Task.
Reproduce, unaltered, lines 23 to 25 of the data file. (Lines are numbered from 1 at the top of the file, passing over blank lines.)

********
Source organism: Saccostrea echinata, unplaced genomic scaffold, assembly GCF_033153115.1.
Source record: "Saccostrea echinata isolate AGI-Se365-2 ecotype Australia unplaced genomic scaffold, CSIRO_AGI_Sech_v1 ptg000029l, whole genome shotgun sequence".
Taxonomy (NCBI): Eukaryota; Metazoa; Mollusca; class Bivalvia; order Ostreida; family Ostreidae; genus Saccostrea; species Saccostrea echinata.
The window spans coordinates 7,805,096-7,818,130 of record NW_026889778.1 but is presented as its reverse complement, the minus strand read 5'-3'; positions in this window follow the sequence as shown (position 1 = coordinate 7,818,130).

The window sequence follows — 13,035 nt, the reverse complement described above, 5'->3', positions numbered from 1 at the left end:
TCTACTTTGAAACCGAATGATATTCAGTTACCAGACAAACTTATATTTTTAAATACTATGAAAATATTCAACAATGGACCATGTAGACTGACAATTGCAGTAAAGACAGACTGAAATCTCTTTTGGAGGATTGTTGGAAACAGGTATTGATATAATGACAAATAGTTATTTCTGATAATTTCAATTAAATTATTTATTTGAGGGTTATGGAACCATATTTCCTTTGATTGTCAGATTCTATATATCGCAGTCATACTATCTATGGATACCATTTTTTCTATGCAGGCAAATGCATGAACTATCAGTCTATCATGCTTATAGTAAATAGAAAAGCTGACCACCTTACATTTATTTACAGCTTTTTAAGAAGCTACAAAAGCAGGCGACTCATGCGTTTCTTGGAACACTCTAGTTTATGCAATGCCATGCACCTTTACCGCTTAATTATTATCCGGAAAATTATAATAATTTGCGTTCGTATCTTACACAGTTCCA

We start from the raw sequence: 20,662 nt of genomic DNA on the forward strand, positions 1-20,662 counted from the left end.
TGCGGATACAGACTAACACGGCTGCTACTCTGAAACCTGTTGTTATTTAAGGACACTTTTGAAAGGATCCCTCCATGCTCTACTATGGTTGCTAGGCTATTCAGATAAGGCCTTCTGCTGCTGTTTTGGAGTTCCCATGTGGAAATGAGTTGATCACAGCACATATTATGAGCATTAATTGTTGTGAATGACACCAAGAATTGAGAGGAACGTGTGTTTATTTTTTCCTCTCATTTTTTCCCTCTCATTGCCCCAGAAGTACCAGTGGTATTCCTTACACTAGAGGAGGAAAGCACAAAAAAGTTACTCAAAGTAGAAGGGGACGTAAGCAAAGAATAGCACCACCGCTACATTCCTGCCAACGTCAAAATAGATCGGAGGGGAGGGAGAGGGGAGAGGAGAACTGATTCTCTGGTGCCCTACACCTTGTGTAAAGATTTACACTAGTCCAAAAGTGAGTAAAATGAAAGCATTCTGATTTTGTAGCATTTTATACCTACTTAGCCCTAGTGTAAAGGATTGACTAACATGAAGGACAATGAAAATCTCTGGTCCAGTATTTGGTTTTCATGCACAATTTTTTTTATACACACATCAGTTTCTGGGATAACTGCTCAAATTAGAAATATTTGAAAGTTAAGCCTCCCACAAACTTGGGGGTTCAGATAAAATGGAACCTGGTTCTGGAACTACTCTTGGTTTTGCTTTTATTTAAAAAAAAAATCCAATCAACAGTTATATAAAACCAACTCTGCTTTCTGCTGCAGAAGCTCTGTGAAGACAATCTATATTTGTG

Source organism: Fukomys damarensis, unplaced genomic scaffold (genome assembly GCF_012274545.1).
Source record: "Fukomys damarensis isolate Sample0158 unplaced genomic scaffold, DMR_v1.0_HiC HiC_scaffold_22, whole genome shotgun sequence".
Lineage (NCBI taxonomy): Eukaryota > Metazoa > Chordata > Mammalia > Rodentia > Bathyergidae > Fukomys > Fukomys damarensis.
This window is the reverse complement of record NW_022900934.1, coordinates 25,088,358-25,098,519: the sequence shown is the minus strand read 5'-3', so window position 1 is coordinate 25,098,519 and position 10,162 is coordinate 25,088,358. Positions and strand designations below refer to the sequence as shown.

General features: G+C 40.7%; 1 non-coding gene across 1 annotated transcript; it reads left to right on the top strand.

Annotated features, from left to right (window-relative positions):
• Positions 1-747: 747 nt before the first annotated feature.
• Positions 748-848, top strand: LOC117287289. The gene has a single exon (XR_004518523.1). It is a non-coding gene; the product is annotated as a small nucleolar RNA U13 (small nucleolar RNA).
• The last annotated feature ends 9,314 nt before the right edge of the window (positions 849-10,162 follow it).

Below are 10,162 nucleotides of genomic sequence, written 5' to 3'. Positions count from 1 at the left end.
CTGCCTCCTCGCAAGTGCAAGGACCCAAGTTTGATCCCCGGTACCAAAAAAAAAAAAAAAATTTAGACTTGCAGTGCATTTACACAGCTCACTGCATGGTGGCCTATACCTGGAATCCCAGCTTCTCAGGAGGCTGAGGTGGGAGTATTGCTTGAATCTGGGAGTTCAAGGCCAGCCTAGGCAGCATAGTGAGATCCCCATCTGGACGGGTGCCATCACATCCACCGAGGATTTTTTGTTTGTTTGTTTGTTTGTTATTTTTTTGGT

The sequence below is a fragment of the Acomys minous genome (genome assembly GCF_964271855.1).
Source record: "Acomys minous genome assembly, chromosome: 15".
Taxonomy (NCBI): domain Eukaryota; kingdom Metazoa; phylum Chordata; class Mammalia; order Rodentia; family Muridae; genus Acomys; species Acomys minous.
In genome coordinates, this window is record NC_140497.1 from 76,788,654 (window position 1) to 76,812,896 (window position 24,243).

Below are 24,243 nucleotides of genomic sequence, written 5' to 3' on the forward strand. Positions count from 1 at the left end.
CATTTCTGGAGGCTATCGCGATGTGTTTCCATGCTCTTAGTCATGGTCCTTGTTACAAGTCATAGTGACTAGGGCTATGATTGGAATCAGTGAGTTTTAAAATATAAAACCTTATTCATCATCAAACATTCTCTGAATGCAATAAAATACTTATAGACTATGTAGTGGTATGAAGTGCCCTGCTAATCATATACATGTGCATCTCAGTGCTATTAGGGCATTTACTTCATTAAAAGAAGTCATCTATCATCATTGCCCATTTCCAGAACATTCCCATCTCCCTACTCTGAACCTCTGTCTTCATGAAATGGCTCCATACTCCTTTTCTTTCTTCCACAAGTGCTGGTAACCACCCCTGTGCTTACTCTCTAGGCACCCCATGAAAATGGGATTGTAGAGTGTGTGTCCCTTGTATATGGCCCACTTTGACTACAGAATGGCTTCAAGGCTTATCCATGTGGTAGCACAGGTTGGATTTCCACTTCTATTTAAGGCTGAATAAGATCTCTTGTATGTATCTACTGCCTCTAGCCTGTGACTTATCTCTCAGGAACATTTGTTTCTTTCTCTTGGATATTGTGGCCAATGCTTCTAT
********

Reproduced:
In genome coordinates, this window is record NC_140497.1 from 76,788,654 (window position 1) to 76,812,896 (window position 24,243).

Below are 24,243 nucleotides of genomic sequence, written 5' to 3' on the forward strand. Positions count from 1 at the left end.
CATTTCTGGAGGCTATCGCGATGTGTTTCCATGCTCTTAGTCATGGTCCTTGTTACAAGTCATAGTGACTAGGGCTATGATTGGAATCAGTGAGTTTTAAAATATAAAACCTTATTCATCATCAAACATTCTCTGAATGCAATAAAATACTTATAGACTATGTAGTGGTATGAAGTGCCCTGCTAATCATATACATGTGCATCTCAGTGCTATTAGGGCATTTACTTCATTAAAAGAAGTCATCTATCATCATTGCCCATTTCCAGAACATTCCCATCTCCCTACTCTGAACCTCTGTCTTCATGAAATGGCTCCATACTCCTTTTCTTTCTTCCACAAGTGCTGGTAACCACCCCTGTGCTTACTCTCTAGGCACCCCATGAAAATGGGATTGTAGAGTGTGTGTCCCTTGTATATGGCCCACTTTGACTACAGAATGGCTTCAAGGCTTATCCATGTGGTAGCACAGGTTGGATTTCCACTTCTATTTAAGGCTGAATAAGATCTCTTGTATGTATCTACTGCCTCTAGCCTGTGACTTATCTCTCAGGAACATTTGTTTCTTTCTCTTGGATATTGTGGCCAATGCTTCTAT